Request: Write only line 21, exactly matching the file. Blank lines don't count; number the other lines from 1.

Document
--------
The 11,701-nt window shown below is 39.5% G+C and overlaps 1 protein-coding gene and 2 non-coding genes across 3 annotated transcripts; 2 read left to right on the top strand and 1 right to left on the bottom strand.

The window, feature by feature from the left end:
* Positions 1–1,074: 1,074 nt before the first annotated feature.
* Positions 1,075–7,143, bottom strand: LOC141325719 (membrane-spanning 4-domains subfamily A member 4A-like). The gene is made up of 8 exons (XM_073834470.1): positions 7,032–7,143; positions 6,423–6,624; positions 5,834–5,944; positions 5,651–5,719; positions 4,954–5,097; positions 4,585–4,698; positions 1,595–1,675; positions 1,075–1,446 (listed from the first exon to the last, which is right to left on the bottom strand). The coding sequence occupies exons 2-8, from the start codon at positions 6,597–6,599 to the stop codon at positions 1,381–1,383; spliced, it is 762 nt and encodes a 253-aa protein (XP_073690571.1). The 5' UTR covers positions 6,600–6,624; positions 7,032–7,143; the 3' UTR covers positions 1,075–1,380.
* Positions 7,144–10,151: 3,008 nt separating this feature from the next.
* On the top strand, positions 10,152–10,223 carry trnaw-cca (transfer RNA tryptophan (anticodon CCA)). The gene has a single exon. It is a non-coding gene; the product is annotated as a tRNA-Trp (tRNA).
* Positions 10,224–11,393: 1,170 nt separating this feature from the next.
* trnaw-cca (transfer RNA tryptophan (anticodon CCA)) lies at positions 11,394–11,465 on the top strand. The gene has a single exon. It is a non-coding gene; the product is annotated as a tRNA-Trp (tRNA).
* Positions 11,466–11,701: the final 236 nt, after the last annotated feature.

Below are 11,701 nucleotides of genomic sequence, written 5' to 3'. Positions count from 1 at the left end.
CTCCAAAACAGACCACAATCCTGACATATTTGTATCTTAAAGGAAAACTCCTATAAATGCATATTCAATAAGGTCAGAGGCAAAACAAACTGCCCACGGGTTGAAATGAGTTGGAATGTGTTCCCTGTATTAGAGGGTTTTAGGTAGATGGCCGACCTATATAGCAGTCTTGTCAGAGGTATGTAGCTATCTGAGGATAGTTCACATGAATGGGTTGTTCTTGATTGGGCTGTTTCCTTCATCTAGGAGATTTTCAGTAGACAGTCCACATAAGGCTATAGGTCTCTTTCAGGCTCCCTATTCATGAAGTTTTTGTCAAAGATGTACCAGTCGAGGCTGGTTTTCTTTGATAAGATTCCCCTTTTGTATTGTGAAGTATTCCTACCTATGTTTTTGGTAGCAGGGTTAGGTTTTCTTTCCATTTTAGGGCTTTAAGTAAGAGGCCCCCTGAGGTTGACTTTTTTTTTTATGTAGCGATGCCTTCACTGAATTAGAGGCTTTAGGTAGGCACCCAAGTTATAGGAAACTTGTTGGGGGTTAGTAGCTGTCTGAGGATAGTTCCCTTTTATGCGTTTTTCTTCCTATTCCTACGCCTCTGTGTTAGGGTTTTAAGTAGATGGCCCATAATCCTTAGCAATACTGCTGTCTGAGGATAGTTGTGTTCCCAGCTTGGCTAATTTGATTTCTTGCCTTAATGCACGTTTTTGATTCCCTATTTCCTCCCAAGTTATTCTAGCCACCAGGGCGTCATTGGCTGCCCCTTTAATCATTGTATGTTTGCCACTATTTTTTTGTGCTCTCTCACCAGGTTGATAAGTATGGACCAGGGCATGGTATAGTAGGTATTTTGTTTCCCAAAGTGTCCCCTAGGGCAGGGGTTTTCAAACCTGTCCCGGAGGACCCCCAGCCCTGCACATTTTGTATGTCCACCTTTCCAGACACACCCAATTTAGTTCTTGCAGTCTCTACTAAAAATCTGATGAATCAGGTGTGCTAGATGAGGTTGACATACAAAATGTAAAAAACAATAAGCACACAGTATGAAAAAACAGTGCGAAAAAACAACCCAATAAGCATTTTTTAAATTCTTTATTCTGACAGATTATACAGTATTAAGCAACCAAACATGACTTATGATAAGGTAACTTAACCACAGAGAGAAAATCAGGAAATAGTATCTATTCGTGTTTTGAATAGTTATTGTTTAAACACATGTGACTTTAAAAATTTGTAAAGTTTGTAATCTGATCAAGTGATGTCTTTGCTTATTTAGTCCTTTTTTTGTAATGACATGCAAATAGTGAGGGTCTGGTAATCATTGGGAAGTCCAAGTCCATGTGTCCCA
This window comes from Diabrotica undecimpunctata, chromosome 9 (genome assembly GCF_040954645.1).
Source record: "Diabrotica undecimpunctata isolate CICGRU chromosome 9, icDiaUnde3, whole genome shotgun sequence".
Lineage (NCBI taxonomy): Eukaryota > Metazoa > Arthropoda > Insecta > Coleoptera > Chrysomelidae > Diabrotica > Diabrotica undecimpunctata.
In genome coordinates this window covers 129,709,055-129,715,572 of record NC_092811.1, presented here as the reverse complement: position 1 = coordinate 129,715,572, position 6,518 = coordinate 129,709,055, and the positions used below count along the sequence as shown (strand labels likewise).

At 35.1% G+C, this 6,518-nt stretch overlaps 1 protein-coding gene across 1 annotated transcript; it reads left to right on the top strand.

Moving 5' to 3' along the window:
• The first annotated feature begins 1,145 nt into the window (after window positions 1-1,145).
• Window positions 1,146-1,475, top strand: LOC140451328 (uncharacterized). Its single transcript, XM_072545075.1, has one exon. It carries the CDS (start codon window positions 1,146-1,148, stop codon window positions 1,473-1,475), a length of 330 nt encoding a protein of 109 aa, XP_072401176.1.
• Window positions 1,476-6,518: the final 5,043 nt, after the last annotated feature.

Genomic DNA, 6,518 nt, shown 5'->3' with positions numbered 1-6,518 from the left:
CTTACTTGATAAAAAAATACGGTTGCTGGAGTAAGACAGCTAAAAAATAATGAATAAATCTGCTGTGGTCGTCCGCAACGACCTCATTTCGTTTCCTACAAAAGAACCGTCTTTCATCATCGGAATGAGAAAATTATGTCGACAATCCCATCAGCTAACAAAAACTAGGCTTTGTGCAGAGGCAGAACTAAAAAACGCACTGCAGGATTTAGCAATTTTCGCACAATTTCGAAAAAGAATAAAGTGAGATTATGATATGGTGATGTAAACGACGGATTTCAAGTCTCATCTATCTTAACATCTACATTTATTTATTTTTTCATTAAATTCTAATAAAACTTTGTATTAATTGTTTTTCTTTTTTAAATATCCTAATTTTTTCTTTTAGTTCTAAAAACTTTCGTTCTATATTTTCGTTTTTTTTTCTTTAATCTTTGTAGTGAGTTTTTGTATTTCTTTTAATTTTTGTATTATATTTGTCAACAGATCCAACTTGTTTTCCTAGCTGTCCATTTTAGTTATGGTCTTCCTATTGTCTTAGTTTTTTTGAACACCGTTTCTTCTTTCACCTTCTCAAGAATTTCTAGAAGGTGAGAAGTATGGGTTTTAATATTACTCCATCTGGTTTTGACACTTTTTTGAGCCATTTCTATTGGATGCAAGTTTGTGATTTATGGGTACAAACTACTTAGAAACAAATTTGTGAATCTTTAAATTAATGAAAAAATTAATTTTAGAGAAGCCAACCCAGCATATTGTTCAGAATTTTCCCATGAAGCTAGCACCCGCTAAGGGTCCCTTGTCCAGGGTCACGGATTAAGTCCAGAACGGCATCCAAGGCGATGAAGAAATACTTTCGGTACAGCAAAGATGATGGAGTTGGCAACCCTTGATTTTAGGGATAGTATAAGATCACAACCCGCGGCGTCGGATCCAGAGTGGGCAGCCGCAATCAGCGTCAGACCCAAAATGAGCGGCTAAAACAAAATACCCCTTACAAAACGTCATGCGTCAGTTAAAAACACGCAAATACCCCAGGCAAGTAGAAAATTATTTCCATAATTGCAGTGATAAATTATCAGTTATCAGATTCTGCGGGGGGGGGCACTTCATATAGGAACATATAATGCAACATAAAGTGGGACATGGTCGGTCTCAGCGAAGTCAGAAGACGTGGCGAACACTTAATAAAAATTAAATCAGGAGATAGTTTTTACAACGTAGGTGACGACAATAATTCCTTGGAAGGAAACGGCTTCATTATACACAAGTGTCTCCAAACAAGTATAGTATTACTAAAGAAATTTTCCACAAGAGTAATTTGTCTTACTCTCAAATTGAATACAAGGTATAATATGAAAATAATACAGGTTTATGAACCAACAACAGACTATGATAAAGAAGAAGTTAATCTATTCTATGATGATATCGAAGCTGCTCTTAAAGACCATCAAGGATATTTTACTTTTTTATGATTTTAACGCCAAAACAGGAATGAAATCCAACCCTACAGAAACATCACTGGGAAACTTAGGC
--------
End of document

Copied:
Genomic DNA, 6,518 nt, shown 5'->3' with positions numbered 1-6,518 from the left: